Jay Lake (jaylake) wrote,
Jay Lake
jaylake

[politics] Healthcare reform and the liberation of labor

An observation I've made before, and haven't seen covered much in the press or the commentariat (though maybe I'm not looking in the right direction) is that healthcare reform will quite possibly significantly remake the employer-employee relationship.

Since about WWII, the most ordinary model for Americans to receive healthcare coverage (ie, insurance) has been through the workplace. It's my understanding that this was deliberate industrial policy at the time, presumably to stabilize the workforce and countervail the pressures of unionization. Everyone in the workforce today entered the workforce under that assumption. You get a (decent enough) job, you get health insurance.

That bargain started to fall apart in the 1980s with the increasing use of part-timers in blue collar jobs and contractors in white collar jobs. That, of course, was all about reducing the cost of benefits for the employer. Companies like Wal-Mart and McDonald's build their entire cost-of-labor around such measures, as do many high tech companies. Part of the reason for so many millions of uninsured and underinsured today is the erosion of benefits in the non-unionized workforce.

(I am neither a healthcare historian or a labor historian, so take all of the above with a grain of salt.)

The profit-driven nature of market-based insurance has introduced so many restrictions that for a lot of workers, myself included, the only access to health insurance is through non-qualifying employer-sponsored groups. In my case, one of my dependent insureds has a chronic illness that barred me from the private market for years before my own cancer made me uninsurable, so this has long been an issue in my professional life.

The full terror of unemployment for someone like me isn't loss of income, it's loss of healthcare coverage. The last time I was unemployed, 2002-2003, my COBRA costs were $1,400 per month. Which was more than my unemployment compensation.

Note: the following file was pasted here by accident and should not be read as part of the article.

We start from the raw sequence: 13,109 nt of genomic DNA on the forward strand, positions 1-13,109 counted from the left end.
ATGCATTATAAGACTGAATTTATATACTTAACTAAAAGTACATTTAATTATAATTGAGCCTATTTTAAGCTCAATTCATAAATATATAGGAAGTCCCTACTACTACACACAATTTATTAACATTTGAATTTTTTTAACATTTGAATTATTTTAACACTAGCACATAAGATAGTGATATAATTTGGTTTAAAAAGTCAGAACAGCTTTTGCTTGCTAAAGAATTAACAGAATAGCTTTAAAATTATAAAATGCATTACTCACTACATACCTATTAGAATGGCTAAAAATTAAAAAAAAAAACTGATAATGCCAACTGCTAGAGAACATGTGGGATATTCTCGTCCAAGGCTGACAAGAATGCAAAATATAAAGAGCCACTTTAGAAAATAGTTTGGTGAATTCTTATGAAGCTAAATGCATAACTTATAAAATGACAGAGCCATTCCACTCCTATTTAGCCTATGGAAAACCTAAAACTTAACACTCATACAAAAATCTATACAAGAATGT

How many millions of Americans with insurance are tied to their jobs by similar issues?

If HCR delivers what it's said to deliver (assuming the Republican ideologues in the Senate don't find some last-minute way to halt the reconciliation bill), those millions of Americans will no longer be tied to their benefits package. Yes, most of us need an income. (And fortunate are you who do not.) But incomes don't have to be paychecks from statutory employment.

I predict a sharp increase in labor mobility in this country, along with a parallel sharp increase in new small businesses as well as independent innovation. Because what we've just done is unchain people from their workplaces. There's a lot more ways to make money than there are to find health insurance. Obama, Pelosi and Reid have just freed us to explore those ways. Which would seem to me to be a conservative ideal, would it not?

What will the social consequences of this be? I don't know, but I'm guessing some pretty fundamental changes are in store for American society over the next years, if the GOP doesn't freeze all of us out. Increased economic prosperity and personal opportunity, reduced unemployment, and better treatment of employees by employers as competitive options open up for the workforce.

Optimism? Sure. But think about it. Take this idea right down to the personal. How many people do you know who are trapped in jobs for the healthcare?

Tags: healthcare, politics
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